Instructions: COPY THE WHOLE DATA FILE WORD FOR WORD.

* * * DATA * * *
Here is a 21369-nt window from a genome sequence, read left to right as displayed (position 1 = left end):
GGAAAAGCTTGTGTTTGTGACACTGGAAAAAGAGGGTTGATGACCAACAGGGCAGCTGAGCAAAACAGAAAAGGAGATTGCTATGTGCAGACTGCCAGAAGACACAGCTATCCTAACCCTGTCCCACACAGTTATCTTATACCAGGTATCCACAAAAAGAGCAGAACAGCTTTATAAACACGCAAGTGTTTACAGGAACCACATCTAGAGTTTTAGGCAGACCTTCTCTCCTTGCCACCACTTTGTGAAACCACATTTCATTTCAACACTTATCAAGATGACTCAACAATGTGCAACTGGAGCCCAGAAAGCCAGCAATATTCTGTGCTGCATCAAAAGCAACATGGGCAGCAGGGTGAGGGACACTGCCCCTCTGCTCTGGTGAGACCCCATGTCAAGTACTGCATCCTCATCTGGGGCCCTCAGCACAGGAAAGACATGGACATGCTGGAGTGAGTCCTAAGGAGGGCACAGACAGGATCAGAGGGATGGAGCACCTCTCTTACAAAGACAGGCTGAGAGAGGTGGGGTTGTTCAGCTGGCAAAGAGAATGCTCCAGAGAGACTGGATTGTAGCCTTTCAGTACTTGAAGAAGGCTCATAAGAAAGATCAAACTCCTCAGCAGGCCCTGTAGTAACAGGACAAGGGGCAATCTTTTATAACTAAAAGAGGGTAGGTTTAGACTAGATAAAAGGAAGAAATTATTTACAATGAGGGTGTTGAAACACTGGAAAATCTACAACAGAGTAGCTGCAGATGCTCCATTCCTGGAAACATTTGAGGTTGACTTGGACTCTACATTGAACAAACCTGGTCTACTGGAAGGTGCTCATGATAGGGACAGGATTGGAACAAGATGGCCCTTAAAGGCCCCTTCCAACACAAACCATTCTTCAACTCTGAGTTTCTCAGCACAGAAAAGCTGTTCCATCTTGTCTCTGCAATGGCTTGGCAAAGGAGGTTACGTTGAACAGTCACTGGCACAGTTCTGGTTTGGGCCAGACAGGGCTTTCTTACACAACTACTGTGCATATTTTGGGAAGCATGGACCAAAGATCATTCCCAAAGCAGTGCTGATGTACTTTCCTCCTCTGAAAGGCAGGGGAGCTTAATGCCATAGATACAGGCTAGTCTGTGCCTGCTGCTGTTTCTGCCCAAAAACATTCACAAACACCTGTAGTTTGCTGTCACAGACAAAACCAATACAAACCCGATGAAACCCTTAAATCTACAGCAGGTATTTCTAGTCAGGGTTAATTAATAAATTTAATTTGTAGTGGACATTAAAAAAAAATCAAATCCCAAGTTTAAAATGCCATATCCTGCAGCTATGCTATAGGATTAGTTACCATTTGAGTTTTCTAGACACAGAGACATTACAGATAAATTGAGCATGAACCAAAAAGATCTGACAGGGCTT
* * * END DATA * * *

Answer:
Here is a 21369-nt window from a genome sequence, read left to right as displayed (position 1 = left end):
GGAAAAGCTTGTGTTTGTGACACTGGAAAAAGAGGGTTGATGACCAACAGGGCAGCTGAGCAAAACAGAAAAGGAGATTGCTATGTGCAGACTGCCAGAAGACACAGCTATCCTAACCCTGTCCCACACAGTTATCTTATACCAGGTATCCACAAAAAGAGCAGAACAGCTTTATAAACACGCAAGTGTTTACAGGAACCACATCTAGAGTTTTAGGCAGACCTTCTCTCCTTGCCACCACTTTGTGAAACCACATTTCATTTCAACACTTATCAAGATGACTCAACAATGTGCAACTGGAGCCCAGAAAGCCAGCAATATTCTGTGCTGCATCAAAAGCAACATGGGCAGCAGGGTGAGGGACACTGCCCCTCTGCTCTGGTGAGACCCCATGTCAAGTACTGCATCCTCATCTGGGGCCCTCAGCACAGGAAAGACATGGACATGCTGGAGTGAGTCCTAAGGAGGGCACAGACAGGATCAGAGGGATGGAGCACCTCTCTTACAAAGACAGGCTGAGAGAGGTGGGGTTGTTCAGCTGGCAAAGAGAATGCTCCAGAGAGACTGGATTGTAGCCTTTCAGTACTTGAAGAAGGCTCATAAGAAAGATCAAACTCCTCAGCAGGCCCTGTAGTAACAGGACAAGGGGCAATCTTTTATAACTAAAAGAGGGTAGGTTTAGACTAGATAAAAGGAAGAAATTATTTACAATGAGGGTGTTGAAACACTGGAAAATCTACAACAGAGTAGCTGCAGATGCTCCATTCCTGGAAACATTTGAGGTTGACTTGGACTCTACATTGAACAAACCTGGTCTACTGGAAGGTGCTCATGATAGGGACAGGATTGGAACAAGATGGCCCTTAAAGGCCCCTTCCAACACAAACCATTCTTCAACTCTGAGTTTCTCAGCACAGAAAAGCTGTTCCATCTTGTCTCTGCAATGGCTTGGCAAAGGAGGTTACGTTGAACAGTCACTGGCACAGTTCTGGTTTGGGCCAGACAGGGCTTTCTTACACAACTACTGTGCATATTTTGGGAAGCATGGACCAAAGATCATTCCCAAAGCAGTGCTGATGTACTTTCCTCCTCTGAAAGGCAGGGGAGCTTAATGCCATAGATACAGGCTAGTCTGTGCCTGCTGCTGTTTCTGCCCAAAAACATTCACAAACACCTGTAGTTTGCTGTCACAGACAAAACCAATACAAACCCGATGAAACCCTTAAATCTACAGCAGGTATTTCTAGTCAGGGTTAATTAATAAATTTAATTTGTAGTGGACATTAAAAAAAAATCAAATCCCAAGTTTAAAATGCCATATCCTGCAGCTATGCTATAGGATTAGTTACCATTTGAGTTTTCTAGACACAGAGACATTACAGATAAATTGAGCATGAACCAAAAAGATCTGACAGGGCTT